Cargo handling in Los Angeles-Long Beach slowed on Monday as some dockworkers did not report to work in order to protest what the International Longshore and Warehouse Union say is the slow processing of medical claims.
The Pacific Maritime Association, the employers’ group that represents shipping lines and terminal operators at West Coast ports, said terminals on Monday placed orders for 2,700 workers, but 270 of the jobs were not filled.
Some of the jobs that were affected included crane drivers and other positions that compromised efficient operations at the port complex, PMA President Jim McKenna said. Other West Coast ports were operating normally on Monday.
Picketing by ILWU pensioners was reported at PMA offices in downtown Long Beach and in Tacoma, but the picketing did not affect cargo-handling operations at the ports.
The processing of medical claims has been a hot-button issue, especially for retired longshoremen, for much of the year. The ILWU took similar job actions on April 30 in Tacoma and May 1 in Oakland to protest a backlog of more than 100,000 outstanding claims at the time.
The ILWU health care plan, which is jointly managed by the PMA and the union, changed administrators on Jan. 1, 2013, following charges that the previous administrator, Cigna, was processing claims too slowly.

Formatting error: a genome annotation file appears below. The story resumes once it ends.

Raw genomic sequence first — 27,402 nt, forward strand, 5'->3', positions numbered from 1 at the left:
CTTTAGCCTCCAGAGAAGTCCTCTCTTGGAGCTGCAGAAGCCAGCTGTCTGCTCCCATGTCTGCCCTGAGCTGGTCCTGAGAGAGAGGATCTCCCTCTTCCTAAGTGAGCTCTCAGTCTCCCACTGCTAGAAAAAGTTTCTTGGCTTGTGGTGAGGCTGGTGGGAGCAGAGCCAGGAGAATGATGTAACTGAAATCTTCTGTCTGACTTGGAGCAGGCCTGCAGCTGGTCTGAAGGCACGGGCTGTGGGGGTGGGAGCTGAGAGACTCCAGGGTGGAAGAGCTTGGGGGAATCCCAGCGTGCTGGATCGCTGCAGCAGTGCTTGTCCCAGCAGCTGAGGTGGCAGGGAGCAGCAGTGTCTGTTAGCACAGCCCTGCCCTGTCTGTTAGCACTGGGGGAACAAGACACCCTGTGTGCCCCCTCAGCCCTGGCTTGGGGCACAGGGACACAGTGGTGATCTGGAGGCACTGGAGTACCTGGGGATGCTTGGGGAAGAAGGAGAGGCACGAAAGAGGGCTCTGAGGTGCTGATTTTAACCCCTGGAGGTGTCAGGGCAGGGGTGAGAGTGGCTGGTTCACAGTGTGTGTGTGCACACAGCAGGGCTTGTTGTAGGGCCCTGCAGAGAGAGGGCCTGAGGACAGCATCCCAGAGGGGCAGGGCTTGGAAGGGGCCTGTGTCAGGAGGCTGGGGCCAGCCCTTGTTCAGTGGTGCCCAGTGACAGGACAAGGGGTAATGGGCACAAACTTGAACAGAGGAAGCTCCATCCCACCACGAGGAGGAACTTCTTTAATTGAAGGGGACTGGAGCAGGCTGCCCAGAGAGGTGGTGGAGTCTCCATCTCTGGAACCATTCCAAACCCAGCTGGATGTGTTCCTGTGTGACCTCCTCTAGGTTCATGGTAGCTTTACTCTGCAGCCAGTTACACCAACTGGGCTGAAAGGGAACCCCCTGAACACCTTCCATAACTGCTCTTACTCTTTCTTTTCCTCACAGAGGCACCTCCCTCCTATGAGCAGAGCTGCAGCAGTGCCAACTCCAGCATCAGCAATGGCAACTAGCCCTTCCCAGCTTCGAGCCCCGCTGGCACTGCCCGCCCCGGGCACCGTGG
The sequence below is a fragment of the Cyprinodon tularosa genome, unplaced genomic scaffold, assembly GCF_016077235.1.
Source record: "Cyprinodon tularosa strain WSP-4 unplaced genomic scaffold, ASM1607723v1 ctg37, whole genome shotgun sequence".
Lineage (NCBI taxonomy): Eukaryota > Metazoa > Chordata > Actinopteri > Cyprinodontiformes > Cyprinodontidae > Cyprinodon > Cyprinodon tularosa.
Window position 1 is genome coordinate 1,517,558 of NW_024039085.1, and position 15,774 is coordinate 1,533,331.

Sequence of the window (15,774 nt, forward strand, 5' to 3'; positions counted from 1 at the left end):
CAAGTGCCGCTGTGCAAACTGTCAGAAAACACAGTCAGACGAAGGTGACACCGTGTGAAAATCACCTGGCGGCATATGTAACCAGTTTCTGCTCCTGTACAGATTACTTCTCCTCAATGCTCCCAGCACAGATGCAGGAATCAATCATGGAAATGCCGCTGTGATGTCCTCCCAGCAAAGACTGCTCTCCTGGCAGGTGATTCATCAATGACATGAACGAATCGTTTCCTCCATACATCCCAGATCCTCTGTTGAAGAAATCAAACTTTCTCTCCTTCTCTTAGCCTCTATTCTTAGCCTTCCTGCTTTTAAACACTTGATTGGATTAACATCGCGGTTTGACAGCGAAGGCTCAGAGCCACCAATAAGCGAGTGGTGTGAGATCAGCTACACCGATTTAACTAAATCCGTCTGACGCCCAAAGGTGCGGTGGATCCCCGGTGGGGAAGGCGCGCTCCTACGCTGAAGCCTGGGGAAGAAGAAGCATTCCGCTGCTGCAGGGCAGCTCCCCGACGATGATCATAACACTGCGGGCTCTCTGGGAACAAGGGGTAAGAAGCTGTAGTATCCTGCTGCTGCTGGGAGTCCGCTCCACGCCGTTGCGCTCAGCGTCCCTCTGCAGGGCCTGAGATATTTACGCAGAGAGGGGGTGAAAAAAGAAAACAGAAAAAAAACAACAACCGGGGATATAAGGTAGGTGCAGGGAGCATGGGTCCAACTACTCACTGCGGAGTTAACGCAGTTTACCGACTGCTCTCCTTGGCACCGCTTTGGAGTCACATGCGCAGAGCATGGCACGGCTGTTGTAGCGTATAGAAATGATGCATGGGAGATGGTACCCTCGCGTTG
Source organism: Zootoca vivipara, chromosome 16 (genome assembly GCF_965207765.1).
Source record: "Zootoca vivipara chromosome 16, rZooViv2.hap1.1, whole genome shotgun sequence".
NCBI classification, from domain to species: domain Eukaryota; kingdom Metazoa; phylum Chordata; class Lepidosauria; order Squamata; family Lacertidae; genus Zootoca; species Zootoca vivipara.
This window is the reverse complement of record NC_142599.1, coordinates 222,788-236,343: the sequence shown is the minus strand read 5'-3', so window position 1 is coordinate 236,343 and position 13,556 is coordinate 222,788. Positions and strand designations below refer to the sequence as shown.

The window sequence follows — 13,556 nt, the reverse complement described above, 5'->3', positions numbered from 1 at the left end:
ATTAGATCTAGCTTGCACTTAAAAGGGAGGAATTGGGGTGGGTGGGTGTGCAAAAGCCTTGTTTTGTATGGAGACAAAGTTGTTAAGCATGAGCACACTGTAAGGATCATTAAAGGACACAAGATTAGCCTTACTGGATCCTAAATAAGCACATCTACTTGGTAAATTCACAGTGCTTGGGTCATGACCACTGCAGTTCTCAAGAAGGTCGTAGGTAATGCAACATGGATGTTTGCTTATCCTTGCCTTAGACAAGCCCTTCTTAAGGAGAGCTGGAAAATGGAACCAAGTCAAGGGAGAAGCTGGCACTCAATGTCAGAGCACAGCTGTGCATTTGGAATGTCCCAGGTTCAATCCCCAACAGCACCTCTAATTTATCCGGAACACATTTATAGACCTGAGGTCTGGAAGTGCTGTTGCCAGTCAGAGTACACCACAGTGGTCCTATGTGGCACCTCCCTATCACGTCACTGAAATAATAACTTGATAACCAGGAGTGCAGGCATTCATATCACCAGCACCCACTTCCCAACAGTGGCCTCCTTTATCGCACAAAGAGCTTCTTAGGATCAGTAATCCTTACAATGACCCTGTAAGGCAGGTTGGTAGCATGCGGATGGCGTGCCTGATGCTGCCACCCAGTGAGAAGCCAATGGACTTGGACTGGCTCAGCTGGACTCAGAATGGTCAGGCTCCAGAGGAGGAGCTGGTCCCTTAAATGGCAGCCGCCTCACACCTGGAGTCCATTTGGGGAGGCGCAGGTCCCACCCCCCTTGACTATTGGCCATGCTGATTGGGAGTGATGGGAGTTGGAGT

The West Coast arbitrator chosen jointly by the PMA and the ILWU named a new administrator, Zenith American Solutions, that took over on Jan. 1. Zenith was nominated by the PMA. The ILWU had supported another administrator that had experience in handling union claims.
It took Zenith some time to work through the backlog it inherited, but a pensioner on Monday said the slow processing of claims nevertheless has continued unabated since Jan. 1. This is resulting in some cases in subscriptions for medications for serious illnesses being denied or delayed, the pensioner said.
Employers say much of the delay in paying claims can be attributed investigations into fraud by doctors and abuse by claimants, including doctors charging for services not performed, patients filing claims for procedures that are not covered, including cosmetic surgery, or unbundling of charges.
McKenna said that today most claims are processed in a timely manner, and the backlog is less than two weeks.